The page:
On our final day in Jerusalem we explored the Christian roots and historical sites that are located around Jerusalem. We began by visiting the summit of the Mount of Olives. The Mount of Olives is especially important for Islam, Christianity and Judaism. The Mount has been used as a Jewish cemetery for over 3,00 years and holds approximately 150,000 graves. As you can see, rocks are placed on the graves rather than flowers. This is because the rocks will not be moved and do no wilt over time; therefore, they will be an infinite reminder of who has visited and how loved each of the buried were. The Mount of Olives is important for Christianity because it is the site where Jesus ascends to heaven and now serves as a major pilgrimage site for Christians. On the Mount we also visited the Chapel of Dominus Flevit, which was constructed by Italian architect Antonio Barluzzi between 1953-1955. During the construction, archaeologists discovered artifacts that date back to the Canaanite period. Dominus Flevit translates to “The Lord Wept,” thus the church was constructed in a teardrop to represent the tears of Christ, referencing when Jesus weeps because he knows that destruction is upon Jerusalem. From the Chapel of Dominus Flevit we walked down to the base of the Mount of Olives to the Garden of Gethsemane. The Garden of Gethsemane is the garden where Jesus and the disciples visit after the Last Super. The disciples wait and accidentally fall asleep in the garden while Jesus prays to the “Rock of Agony.” Around the rock the Church of All Nations was built and we soon entered to see and say a prayer to the rock. After bending down, touching my head and hands to the rock as I prayed we made our way outside and followed the ancient walk to the Via Dolorosa. On the way we passed the burial site of the Virgin Mary. As we approached the Lion’s Gate entrance of the Via Dolorosa there was a spiritual pull calling me inside. The limestone streets and buildings were so old yet showed no signs of aging. As we walked through the street I felt like I was living in a different time. As if I had traveled back two thousand years in history, until a black BMW swiftly turned the corner and his honks for me to move aside brought me back to present day. The street was lined with buildings I wanted to enter and explore and religious sites that I wish I had known more about. We first passed the birth place of the Virgin Mary and then shortly after we reached Bethesda, the site where Jesus cured the paralyzed man giving him the ability to walk. We then came upon the location where Pontius Pilate castes his judgement on Jesus and sentences him to death by crucifixion. To mark the location where Pontius Pilate puts the thron crown on Jesus’ head, the Church of the Flagellation has been constructed and right next to it stands the Church of the Condemnation and Imposition of the Cross which is where Jesus is given the crucifix to carry along the Via Dolorosa. When we left the churches we quickly turned left off of the Via Dolorosa down a side street which led to the gates of the Dome of the Rock mosque. At the end of the alley there were large wooden doors secured with steal binding and protected by half a dozen security guards. We sadly were unable to go any further because the Dome of the Rock Mosque is only open to Muslims; however, Steve promised we would shortly see a great view of the dome of the mosque. As we walked down the Via Dolorosa the vibe changed, we began passing vendors and store fronts selling scarves, rugs, and sadly, other tourist nicknacks.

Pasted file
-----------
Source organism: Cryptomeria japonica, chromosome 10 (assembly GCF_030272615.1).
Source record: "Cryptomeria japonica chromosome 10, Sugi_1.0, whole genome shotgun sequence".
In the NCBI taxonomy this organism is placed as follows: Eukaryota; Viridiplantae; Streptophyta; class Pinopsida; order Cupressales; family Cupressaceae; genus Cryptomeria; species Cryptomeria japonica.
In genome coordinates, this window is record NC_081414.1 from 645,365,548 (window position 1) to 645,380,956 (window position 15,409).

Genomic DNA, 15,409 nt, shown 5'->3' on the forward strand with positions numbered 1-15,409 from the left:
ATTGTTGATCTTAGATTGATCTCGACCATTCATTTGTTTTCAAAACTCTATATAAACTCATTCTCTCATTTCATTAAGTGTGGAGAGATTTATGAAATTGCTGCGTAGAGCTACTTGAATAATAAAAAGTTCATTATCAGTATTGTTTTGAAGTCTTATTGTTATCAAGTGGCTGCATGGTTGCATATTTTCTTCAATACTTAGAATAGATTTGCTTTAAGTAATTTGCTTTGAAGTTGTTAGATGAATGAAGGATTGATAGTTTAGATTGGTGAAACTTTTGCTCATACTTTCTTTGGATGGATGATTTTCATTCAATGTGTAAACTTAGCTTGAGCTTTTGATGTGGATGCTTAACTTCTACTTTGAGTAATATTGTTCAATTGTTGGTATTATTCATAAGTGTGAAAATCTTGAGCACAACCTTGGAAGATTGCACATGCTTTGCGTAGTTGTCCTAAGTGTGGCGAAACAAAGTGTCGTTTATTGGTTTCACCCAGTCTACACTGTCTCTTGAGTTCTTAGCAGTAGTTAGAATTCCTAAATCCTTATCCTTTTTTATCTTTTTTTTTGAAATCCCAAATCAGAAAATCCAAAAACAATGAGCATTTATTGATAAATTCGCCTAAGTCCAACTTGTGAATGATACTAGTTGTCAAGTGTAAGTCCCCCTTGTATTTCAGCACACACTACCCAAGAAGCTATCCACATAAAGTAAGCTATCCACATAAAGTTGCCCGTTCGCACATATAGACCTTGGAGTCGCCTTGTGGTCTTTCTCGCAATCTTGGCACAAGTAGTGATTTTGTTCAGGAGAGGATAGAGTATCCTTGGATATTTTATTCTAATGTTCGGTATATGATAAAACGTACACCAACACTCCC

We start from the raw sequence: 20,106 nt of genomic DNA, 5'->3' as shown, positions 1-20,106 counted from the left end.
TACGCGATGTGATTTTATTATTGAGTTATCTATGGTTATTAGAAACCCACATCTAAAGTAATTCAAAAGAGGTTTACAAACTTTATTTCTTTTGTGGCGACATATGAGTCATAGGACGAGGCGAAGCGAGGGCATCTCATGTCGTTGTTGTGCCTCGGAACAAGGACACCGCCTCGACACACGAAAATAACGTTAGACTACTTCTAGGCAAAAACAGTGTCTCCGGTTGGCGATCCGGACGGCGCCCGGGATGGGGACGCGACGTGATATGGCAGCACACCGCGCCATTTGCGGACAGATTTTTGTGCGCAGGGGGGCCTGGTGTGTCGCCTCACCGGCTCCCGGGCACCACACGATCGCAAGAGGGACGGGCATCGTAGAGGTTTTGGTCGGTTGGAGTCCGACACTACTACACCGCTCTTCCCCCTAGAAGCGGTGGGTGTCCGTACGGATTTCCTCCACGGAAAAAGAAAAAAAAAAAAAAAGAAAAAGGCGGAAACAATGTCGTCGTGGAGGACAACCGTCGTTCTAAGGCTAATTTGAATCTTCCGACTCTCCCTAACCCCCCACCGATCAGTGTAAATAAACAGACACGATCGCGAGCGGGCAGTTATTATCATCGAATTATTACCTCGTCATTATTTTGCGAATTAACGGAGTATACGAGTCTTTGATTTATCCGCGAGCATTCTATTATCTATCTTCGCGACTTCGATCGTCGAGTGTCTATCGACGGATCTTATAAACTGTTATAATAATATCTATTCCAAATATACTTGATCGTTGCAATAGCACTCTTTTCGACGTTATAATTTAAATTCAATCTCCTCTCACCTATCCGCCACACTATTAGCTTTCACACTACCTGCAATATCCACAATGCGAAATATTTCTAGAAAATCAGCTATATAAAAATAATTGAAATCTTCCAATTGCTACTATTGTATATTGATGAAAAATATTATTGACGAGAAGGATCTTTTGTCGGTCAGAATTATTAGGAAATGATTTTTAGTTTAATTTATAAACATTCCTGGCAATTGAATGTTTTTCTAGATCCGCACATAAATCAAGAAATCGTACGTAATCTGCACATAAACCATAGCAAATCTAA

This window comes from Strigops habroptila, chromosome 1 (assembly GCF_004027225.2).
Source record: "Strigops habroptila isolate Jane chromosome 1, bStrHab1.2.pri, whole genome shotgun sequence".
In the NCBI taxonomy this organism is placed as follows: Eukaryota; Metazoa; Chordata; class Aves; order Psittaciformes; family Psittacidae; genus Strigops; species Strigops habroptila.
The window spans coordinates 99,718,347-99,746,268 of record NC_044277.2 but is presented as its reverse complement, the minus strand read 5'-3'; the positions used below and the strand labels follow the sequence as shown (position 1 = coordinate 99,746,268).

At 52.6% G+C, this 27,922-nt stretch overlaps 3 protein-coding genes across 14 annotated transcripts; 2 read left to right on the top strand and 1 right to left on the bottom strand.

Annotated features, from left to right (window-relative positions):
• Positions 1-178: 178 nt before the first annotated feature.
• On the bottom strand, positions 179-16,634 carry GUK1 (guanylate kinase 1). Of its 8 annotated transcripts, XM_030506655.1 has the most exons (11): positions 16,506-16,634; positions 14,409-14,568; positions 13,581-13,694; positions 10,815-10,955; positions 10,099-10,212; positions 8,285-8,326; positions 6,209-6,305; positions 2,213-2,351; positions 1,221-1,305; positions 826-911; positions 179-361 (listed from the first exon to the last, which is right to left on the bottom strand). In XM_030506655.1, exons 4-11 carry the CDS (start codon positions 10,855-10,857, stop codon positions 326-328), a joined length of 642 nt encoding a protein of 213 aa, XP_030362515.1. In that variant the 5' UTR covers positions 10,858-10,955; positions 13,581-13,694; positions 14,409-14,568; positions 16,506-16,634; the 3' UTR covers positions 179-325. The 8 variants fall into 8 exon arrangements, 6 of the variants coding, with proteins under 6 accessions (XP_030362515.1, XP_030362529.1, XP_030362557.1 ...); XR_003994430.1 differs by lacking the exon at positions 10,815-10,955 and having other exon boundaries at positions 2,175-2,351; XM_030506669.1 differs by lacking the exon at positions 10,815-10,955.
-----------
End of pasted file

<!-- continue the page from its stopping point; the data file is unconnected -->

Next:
We then entered a building and walked up seven flights of stairs to reach the rooftop look out. It was spectacular. When we resurfaced on the Via Dolorosa we had reached the fifth station of the cross and would continue to see more as we walked. We had finally reached the Church of the Holy Sepulchre, the location where Jesus was crucified and buried. The church is shared between several Christian churches and as result has caused a lot of controversy among the different Christian denominations. Outside of the church there is a ladder that has been in place for over a thousand years and no one is allowed to move it because they do not want one denomination to be able to move the ladder over another; thus the solution is to leave it there for eternity. The interior of the church was very dark and was lit by red lights and candles. Just past the entrance was a stone which marked the crucifixion site and many people were bent over the stone rubbing their gifts and children’s clothes for the most sacred of blessings. We walked through the different sections of the church that were specifically for the different denominations and admired the various architecture, decor and alters for each. When we returned downstairs we finally reached the burial site which was enclosed by a protective room and was surrounded with crowds of people. Our last stop in the church was underground to see the place where they believe the crucifix was found. It is no longer there and there is speculation whether or not it is the actual crucifix but I found it to be pretty cool!
This had finally marked the end of our tour and we rushed out of the church in search of shawarmas (what had become my favorite food and pretty much only thing I ate all week). Kiana and I then spent some time shopping around the markets which filled narrow and ancient streets. Our final evening was celebrated with a farewell dinner and a group all nighter because we would be leaving for the airport at 3:30am.
The trip was truly incredible and I learned an unbelievable amount in such a short time. I gained exposure to the entrepreneurial ecosystem is Israel, developed a new perspective on the Israeli Defense Force, was shocked by the coexistence and history of a myriad of religions, and reinforced my love for trying and experimenting with new foods. I need to thank Professor Peter Cohan for all of his hard work planning this trip and his passion for teaching students, John Crisafulli for just being awesome and always making me laugh, my good friends who traveled with me and the friends I made along the way who made the trip as special as it was and finally and long overdue the Babson College Glavin Office of Multicultural and International Education. Through the Glavin Office I have been able to participate in three radically different study abroad programs in the span of a year and my life, perspective, outlook has entirely changed. Although I have current plans to travel abroad in the near future, I know they will arise and I am looking forward to the next journey. But for now, it is time to head back to Babson, finish off my senior year and graduate with the fabulous Class of 2014!